Young people with learning disabilities empowered to get into paid work

19 March 2019

Steps have been made in Scotland to ensure more equality in the job market, for those with learning disabilities.

According to Jamie Rutherford, head of employability at ENABLE Scotland, a Scottish charity, working for an equal society for people with learning disabilities, “No one asks young people with learning disabilities what they want to be when they grow up.”

Data from Mapping the Employability Landscape for People with Learning Disabilities in Scotland shows the employment position of people with learning disabilities in Scotland is significantly poorer than the general population, and that of other disabled workers. The report shows that out of the  26,349 people with learning disabilities in Scotland, only 7% are employed and 6.2% are in further education.

Unemployment rates in Scotland. Courtesy: Scottish Commission for Learning Disability Employment

However, the Scottish government has seen this disparity and has moved to rectify this inequality in the labour market by increasing the participation of people with learning disabilities in Scotland’s workforce.

On 13 March 2019, the Scottish government launched The Keys to Life framework to ensure people with learning disabilities are supported to live more independently, play a full part in their communities and achieve their aspirations.

The framework will raise the profile of employing people with a learning disability, as well as improving experiences in school and the transition from school to further education or employment. It also covers healthy relationships and the right to become a parent.

The minister for mental health, Clare Haughey, spoke at the framework launch. “We want Scotland to be an inclusive society in which everyone can play a full role and we are absolutely committed to changing attitudes and to showing the positive contributions that people with learning disabilities can and do make.” She spoke alongside Christina McKelvie, minister for older people and equalities.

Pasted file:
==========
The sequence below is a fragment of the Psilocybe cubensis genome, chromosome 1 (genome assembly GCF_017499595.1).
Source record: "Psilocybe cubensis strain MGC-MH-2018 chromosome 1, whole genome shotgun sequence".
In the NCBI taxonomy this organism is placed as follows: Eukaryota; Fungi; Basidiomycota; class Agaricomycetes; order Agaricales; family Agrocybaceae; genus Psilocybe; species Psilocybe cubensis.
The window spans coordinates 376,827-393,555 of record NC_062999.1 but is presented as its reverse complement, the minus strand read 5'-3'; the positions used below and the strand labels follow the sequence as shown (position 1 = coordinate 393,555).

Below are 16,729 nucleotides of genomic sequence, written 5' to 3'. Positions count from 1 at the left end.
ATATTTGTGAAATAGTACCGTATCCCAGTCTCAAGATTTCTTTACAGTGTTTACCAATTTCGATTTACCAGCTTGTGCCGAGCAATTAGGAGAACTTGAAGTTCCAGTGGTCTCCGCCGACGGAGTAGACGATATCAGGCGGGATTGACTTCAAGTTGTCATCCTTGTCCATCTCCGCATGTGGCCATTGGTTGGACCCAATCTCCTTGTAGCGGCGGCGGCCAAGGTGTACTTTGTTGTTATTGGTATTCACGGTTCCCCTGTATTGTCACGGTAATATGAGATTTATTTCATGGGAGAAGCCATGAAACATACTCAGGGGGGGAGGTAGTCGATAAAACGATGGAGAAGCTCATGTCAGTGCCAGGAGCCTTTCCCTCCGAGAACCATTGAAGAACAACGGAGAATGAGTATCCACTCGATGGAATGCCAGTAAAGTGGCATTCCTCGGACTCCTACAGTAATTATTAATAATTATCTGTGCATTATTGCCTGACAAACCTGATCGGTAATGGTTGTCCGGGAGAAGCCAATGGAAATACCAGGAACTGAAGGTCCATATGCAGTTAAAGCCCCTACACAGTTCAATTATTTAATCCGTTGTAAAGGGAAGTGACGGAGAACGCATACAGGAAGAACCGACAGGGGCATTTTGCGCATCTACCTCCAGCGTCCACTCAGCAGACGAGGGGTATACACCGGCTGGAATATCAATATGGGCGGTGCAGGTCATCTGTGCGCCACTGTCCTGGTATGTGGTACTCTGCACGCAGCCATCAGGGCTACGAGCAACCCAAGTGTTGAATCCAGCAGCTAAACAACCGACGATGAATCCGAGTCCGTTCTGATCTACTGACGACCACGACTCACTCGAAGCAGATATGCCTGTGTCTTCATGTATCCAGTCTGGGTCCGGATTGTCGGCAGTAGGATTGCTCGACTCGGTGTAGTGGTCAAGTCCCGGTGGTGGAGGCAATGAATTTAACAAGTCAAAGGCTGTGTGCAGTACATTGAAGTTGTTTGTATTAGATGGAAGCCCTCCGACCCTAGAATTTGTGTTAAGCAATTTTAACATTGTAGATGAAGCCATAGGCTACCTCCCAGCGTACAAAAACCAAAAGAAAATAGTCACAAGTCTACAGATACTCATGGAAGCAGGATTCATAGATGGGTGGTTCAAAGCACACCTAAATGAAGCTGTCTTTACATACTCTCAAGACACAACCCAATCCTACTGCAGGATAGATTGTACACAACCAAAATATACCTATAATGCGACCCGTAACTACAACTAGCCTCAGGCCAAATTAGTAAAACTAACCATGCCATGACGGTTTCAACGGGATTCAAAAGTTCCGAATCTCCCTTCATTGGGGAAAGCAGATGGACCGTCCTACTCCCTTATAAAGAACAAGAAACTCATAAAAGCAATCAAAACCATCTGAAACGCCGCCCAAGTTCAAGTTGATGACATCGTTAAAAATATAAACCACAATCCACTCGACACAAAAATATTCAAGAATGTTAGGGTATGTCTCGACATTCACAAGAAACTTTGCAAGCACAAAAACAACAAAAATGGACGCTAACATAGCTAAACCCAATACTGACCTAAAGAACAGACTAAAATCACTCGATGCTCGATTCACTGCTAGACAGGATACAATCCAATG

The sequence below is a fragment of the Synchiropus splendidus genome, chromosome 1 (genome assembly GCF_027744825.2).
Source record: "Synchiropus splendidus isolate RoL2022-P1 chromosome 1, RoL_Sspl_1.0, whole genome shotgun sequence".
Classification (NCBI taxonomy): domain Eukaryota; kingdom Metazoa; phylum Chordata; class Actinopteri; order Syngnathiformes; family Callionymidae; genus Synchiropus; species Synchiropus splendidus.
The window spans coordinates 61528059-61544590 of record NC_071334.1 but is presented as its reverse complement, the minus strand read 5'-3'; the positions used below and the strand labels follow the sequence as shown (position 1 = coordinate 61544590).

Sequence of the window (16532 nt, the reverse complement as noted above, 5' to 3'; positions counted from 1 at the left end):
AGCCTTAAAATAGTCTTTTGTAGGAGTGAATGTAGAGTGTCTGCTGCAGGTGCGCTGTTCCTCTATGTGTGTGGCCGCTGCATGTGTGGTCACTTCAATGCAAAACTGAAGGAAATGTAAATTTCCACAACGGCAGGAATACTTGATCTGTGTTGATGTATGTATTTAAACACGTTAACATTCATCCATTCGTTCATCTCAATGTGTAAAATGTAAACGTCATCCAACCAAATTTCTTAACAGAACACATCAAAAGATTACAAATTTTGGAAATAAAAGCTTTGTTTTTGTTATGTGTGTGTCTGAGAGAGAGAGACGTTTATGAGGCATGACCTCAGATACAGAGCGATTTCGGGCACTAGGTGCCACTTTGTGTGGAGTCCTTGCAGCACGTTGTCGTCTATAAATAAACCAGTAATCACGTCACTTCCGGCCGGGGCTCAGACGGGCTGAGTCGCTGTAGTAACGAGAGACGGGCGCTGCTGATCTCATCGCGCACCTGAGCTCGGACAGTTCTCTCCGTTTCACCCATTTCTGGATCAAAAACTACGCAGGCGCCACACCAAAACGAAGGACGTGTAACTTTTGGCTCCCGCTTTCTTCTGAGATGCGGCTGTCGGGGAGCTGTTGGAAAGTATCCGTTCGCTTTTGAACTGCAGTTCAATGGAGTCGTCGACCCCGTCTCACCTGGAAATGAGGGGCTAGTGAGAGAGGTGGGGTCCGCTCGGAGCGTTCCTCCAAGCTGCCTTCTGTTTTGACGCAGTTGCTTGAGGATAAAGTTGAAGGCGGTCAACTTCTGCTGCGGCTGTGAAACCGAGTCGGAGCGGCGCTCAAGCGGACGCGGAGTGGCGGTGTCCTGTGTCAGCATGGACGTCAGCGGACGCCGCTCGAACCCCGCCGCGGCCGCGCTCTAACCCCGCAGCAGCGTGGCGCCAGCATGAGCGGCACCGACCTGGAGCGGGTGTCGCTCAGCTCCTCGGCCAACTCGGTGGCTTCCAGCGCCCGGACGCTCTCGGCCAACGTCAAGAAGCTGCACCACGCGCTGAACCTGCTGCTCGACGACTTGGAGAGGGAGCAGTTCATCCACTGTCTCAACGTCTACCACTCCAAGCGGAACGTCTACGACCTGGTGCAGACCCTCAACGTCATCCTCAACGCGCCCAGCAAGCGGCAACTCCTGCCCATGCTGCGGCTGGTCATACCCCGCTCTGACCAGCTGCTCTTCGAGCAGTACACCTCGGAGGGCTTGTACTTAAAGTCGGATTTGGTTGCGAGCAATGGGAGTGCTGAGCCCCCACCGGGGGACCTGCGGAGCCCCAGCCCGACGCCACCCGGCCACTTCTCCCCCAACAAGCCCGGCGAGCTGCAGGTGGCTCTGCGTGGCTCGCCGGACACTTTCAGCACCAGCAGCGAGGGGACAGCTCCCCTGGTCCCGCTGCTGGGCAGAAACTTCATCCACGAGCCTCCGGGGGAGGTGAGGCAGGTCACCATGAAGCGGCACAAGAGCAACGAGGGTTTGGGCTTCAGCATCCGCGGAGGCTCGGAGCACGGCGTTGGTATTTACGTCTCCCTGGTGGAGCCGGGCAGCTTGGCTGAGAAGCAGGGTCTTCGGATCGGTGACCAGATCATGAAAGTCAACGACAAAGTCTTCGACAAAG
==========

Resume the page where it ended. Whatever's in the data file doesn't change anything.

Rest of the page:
Frank McKillop is the policy and public affairs manager at ENABLE Scotland, a Scottish charity that works for an equal society for every person who has a learning disability. Reacting to this news on their website, he wrote: “The publication of the new Implementation Framework provides an opportunity for all of us to renew our determination to work with the Scottish government, COSLA and other stakeholders over the next two years and beyond to achieve an inclusive and equal society for every person who has a learning disability.”

A snapshot of disabled people in Scotland. Courtesy: www.gov.scot

ENABLE has been hands on to ensure this happens by running a programme in schools called Stepping Up. The programme is designed to provide a tailored transition plan to young people with learning disabilities. These plans fit each individual’s needs and aspirations— whether they want to attend college or university, or seek employment.

Apart standard employability coaching (developing CVs, interview tips etc.) the charity also offers an invaluable service– giving young people an opportunity to do work experience, internships or apprenticeships in an area they are interested in.

Liam Campbell, a team facilitator at ENABLE Scotland, says arranging time for young people to experience the world of work is important to help them cast their vision, as a number of them lack awareness of the labour market and the opportunities available to them. He says many of the young people who have passed through the programme have transformed immensely.

Speaking on the phone, he said: “They have improved in all aspects, they’ve become independent, improved in their confidence, motivation, self-esteem, and even just talking to somebody, holding a conversation is a huge progression which we see is made possible through interaction at work.”

Shona MacPherson, senior programme manager at Developing Young Workforce (DYW) Glasgow, which champions the “work while you earn route” to employment, said over email correspondence that DYW is encouraging young people to seek out apprenticeships, as they are growing in Scotland. “We have a role to reduce unemployment by 40% by 2021 and we recognise that encouraging more employers to recruit young people directly from education will help this reduction.”

Campbell added that they assist young people by placing them in modern apprenticeship positions, depending on their interests. So far they have placed people in business development, social media, warehousing and hairdressing positions.

MacPherson added: “We would like all young people to have a meaningful work placement prior to leaving school and widen their current network in order for them to explore careers they may have never previously considered.”

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